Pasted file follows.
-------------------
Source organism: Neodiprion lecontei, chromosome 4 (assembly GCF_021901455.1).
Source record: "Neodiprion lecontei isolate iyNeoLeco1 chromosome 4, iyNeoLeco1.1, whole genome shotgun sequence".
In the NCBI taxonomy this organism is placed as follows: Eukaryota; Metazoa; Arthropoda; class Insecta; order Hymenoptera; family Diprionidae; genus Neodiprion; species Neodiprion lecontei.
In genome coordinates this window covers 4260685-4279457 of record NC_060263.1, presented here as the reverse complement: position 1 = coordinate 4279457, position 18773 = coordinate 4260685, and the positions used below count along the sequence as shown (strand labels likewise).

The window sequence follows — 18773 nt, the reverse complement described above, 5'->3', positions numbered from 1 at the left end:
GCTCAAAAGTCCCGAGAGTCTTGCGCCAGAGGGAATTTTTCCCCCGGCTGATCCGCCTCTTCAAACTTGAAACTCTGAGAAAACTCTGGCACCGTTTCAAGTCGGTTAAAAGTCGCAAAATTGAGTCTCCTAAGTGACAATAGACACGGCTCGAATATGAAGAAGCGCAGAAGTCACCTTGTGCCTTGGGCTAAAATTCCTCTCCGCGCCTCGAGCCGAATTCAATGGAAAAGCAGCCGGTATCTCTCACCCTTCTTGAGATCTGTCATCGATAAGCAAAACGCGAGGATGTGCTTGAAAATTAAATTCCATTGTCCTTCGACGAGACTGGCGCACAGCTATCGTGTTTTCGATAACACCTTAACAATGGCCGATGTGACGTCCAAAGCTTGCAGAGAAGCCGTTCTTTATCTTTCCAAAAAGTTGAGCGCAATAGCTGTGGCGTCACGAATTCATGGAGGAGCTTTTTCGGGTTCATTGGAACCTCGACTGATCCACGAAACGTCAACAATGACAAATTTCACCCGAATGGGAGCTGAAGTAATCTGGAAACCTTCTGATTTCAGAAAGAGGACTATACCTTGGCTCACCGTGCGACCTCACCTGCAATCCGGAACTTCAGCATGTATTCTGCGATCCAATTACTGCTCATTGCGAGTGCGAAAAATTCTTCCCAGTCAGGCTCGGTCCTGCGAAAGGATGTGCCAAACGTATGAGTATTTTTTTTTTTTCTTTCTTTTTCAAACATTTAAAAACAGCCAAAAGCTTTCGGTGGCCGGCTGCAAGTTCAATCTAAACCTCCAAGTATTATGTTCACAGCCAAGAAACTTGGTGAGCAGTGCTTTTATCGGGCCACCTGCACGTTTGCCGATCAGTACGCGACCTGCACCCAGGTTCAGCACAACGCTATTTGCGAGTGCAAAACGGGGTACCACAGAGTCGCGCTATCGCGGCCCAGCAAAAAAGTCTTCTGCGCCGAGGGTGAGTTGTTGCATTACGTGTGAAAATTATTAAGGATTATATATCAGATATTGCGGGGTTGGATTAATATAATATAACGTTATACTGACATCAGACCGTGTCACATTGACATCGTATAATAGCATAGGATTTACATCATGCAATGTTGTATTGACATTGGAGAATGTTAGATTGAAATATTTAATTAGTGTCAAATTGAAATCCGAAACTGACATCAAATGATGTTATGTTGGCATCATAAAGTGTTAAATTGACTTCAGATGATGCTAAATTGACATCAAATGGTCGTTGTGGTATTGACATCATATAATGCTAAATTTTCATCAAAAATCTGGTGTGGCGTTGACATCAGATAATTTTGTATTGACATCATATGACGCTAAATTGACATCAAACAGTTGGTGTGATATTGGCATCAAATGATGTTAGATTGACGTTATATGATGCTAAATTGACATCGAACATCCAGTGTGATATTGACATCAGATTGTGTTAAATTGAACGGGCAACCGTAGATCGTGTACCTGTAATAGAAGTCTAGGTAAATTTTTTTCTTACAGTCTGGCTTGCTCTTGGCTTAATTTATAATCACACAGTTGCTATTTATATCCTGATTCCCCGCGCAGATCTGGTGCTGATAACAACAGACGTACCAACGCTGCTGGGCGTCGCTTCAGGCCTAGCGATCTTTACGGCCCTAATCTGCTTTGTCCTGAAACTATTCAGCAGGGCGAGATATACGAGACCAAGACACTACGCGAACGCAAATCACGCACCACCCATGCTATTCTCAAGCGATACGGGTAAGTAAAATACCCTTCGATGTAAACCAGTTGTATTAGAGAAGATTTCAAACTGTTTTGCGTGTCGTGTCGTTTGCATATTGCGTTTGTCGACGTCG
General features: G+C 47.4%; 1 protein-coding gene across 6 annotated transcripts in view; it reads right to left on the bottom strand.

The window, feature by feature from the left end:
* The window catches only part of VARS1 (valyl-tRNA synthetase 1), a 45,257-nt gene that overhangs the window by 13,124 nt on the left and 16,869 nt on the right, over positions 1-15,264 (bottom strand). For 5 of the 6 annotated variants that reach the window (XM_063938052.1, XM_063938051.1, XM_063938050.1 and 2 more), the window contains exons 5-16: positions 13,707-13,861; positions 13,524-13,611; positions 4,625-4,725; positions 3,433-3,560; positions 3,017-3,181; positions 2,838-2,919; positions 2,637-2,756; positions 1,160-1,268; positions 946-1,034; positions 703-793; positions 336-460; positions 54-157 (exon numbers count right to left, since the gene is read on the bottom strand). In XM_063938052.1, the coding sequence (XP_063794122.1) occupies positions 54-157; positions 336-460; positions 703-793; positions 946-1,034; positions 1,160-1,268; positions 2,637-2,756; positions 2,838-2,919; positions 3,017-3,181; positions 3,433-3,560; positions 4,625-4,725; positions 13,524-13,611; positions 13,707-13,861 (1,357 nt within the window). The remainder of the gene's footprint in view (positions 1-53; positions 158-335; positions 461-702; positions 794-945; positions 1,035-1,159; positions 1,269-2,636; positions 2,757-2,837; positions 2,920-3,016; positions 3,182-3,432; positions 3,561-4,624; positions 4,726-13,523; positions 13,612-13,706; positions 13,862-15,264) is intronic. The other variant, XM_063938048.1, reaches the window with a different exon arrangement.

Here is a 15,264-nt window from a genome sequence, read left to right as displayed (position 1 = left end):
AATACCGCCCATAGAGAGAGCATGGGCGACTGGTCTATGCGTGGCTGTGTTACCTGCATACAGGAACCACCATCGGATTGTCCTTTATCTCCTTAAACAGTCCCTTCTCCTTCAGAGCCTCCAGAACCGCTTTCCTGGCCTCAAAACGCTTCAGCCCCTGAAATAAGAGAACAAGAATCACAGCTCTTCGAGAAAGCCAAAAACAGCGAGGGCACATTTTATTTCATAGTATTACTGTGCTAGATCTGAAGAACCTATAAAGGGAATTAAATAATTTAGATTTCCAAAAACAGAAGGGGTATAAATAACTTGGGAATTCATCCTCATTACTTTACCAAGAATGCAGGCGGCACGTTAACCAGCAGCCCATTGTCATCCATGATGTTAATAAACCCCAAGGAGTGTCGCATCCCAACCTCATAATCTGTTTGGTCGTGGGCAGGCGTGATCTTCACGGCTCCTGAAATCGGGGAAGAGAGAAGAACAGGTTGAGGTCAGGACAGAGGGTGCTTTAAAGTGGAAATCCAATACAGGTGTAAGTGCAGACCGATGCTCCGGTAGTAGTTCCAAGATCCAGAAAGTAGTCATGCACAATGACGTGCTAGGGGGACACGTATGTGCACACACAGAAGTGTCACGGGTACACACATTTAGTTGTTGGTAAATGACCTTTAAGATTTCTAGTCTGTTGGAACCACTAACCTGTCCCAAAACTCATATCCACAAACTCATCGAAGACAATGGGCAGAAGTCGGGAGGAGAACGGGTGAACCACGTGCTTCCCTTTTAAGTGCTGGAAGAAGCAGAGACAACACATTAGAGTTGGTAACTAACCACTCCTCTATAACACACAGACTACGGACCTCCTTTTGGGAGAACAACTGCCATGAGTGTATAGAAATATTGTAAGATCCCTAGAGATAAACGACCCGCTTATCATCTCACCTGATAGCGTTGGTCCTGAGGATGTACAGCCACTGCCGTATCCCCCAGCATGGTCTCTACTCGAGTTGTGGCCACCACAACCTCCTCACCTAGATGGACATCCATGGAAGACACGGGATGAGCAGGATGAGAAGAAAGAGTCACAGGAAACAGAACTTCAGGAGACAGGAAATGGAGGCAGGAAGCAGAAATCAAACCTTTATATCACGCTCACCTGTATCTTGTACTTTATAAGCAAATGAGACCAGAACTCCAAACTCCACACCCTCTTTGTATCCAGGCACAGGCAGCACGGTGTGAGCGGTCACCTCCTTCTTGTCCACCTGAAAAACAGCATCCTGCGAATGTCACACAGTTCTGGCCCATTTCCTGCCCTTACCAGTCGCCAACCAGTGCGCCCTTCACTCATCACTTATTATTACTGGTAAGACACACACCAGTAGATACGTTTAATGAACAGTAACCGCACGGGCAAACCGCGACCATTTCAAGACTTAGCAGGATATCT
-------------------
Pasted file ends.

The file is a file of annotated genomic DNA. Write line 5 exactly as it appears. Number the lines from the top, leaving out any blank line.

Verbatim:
The window sequence follows — 18773 nt, the reverse complement described above, 5'->3', positions numbered from 1 at the left end: